Chinese indian arms race heats up
It could have been expected. Economic downturn scares dictators and military spending is one way to stimulate an economy. There is little doubt that the worldwide economic downturn during the Thirties played a pivotal role in the rise of aggressive militarism in Japan, Italy and Germany. So, it should not surprise us to read that China is increasing military spending to meet foreign and DOMESTIC challenges nor that a worried India is determined to meet the challenge. The simultaneous rise of two nuclear superpowers is difficult in the best of times which these times are definitely not. In other words, the coming economic depression has made perilous times, much more perilous and I have yet to mention Russia, Pakistan or Iran.
In a "white paper" of almost 100 pages, prepared by the government and released yesterday, Beijing admits that "China's security situation has improved steadily," but adds that "China is encountering many new circumstances and new issues in maintaining social stability."
In the white paper, China emphasizes its intention to use military power solely in a defensive manner, and in order to maintain its "territorial integrity." But it adds that it intends to employ significant resources in order to make its army increasingly modern and technologically advanced, according to a plan of development that is not expect to be completed before the "middle of the century." This is in part in order to confront "the superiority of developed countries economically, scientifically and technologically, as well as militarily."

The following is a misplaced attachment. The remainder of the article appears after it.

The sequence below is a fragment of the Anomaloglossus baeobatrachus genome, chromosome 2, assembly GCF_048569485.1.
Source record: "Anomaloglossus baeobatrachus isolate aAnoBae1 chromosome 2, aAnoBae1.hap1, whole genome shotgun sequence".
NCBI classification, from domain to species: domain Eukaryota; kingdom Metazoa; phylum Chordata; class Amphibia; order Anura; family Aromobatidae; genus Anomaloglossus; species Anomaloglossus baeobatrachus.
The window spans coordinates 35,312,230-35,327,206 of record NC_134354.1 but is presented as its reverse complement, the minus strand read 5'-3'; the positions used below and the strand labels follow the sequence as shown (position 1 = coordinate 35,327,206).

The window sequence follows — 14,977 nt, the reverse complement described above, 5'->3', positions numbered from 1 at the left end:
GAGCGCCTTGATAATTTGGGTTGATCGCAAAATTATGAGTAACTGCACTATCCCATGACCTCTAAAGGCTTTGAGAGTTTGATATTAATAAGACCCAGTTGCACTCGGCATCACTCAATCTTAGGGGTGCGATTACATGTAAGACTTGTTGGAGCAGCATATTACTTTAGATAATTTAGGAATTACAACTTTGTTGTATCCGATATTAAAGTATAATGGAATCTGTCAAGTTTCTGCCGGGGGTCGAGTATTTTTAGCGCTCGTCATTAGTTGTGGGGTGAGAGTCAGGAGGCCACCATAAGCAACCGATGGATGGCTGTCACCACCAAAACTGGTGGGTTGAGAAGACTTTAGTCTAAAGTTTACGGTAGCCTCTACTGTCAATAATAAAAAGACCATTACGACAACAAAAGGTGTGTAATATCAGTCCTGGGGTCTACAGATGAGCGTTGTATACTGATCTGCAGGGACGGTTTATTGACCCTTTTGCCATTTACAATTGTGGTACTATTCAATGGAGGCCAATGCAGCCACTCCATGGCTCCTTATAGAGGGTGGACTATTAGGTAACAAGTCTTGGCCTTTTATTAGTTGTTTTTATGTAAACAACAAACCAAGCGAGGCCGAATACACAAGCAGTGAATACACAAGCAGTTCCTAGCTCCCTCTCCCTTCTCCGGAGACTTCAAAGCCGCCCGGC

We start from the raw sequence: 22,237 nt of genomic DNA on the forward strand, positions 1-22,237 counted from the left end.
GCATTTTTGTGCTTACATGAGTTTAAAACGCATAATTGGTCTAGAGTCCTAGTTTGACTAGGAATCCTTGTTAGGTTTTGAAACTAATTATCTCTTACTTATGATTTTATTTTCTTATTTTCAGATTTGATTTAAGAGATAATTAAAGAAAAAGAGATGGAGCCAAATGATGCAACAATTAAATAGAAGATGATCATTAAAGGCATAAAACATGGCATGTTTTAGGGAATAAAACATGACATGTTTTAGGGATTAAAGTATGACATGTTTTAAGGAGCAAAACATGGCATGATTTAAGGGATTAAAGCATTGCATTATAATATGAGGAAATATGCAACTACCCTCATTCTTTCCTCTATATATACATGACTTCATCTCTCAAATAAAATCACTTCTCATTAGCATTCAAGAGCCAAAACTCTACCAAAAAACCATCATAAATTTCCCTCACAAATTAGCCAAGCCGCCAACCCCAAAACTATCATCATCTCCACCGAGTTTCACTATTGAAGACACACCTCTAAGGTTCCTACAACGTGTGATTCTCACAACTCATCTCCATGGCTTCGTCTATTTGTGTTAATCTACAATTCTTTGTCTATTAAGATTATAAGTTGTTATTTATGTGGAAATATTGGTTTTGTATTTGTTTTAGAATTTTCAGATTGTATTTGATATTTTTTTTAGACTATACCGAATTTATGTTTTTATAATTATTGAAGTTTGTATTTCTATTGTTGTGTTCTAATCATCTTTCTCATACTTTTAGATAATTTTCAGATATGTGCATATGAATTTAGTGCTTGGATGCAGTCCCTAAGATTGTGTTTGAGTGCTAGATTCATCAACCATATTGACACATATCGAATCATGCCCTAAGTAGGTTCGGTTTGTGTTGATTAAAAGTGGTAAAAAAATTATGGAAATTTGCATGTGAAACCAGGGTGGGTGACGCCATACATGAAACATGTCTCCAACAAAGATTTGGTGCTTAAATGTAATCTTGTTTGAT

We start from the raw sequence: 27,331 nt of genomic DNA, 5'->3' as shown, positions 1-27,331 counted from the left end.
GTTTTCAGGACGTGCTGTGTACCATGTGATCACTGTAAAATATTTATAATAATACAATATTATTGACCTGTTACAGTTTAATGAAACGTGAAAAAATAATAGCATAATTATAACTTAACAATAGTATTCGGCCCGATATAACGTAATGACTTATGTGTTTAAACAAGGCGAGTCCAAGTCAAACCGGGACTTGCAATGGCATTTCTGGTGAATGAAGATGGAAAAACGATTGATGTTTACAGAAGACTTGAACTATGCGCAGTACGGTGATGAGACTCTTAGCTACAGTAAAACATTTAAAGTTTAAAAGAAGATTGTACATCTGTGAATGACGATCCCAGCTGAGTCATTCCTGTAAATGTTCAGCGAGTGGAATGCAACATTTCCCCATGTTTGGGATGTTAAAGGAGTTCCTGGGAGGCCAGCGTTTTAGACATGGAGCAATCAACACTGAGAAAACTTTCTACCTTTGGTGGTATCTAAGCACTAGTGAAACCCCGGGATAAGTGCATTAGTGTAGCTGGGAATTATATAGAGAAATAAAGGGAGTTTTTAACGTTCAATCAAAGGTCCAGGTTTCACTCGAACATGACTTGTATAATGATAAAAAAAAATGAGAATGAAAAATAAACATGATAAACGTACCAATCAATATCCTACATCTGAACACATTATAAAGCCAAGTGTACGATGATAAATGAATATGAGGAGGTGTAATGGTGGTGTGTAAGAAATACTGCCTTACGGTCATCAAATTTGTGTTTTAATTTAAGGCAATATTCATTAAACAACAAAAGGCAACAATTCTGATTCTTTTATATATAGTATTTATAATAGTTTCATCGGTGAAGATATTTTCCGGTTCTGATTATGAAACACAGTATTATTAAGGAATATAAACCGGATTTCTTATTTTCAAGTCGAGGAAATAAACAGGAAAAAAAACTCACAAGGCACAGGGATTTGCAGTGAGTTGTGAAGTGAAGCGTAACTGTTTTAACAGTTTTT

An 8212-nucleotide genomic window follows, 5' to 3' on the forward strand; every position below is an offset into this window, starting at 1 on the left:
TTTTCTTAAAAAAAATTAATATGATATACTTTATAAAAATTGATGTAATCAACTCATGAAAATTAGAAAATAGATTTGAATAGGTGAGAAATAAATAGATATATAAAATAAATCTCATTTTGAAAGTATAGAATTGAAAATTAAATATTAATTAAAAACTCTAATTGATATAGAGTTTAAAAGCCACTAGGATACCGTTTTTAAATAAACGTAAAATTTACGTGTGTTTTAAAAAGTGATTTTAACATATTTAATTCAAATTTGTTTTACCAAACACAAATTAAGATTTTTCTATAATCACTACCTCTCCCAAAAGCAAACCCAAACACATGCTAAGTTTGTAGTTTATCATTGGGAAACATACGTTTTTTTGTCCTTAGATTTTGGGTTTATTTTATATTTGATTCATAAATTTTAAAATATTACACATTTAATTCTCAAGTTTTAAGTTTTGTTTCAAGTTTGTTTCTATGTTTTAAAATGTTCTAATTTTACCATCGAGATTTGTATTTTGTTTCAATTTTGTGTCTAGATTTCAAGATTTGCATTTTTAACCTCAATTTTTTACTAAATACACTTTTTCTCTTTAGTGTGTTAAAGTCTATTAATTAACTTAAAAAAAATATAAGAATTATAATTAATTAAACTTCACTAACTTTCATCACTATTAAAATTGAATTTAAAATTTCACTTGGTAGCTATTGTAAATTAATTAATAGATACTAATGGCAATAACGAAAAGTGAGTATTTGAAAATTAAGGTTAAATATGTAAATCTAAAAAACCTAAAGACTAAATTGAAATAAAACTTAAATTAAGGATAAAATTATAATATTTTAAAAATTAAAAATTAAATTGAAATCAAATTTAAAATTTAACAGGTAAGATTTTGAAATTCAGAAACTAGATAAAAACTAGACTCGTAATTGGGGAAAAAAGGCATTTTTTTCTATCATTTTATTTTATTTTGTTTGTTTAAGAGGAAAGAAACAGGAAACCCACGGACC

It should be noted that when China refers to its "territorial integrity," it is not referring only to Taiwan but also to Tibet which is tied to it's border with India (see, China: Rising Pitch for a War with India to Recover Arunachal Pradesh. with which it fought a war in 1962.
Experts observe that Beijing, after the bloody repression of the Tiananmen Square protests in 1989, has increased its military spending every year. China is afraid of mass protests, like the one that took place last March in Tibet, forcibly suppressed by the army. There is explicit reference to the "disruption and sabotage by separatist and hostile forces from the inside," like the Tibetans or the Uyghurs of Xinjiang.
For 2008, declared military spending was 417.769 billion yuan (about 41 billion euros), 17.6% more than in 2007. But experts estimate that actual spending was much higher.
Clearly, spending for 2009 and 2010 is sure to set new records. The same hold true for India. It should also not be forgotten that Pakistan is allied to China and India to Russia:
India defense minister, A.K. Antony, is calling for the country's military to be modernized, arguing it is operating at less than 30 per cent of the capability the nation requires.
Antony says this needs to be done as quickly as possible because India is surrounded by "inimical elements."
In this context India conducted yet another test of its advanced cruise missile systems. Unfortunately, for India, despite two previous success, it failed to achieve the expected precision parameters. The reason seems to be the reconfiguration of its guidance system to carry nuclear instead of conventional warhead.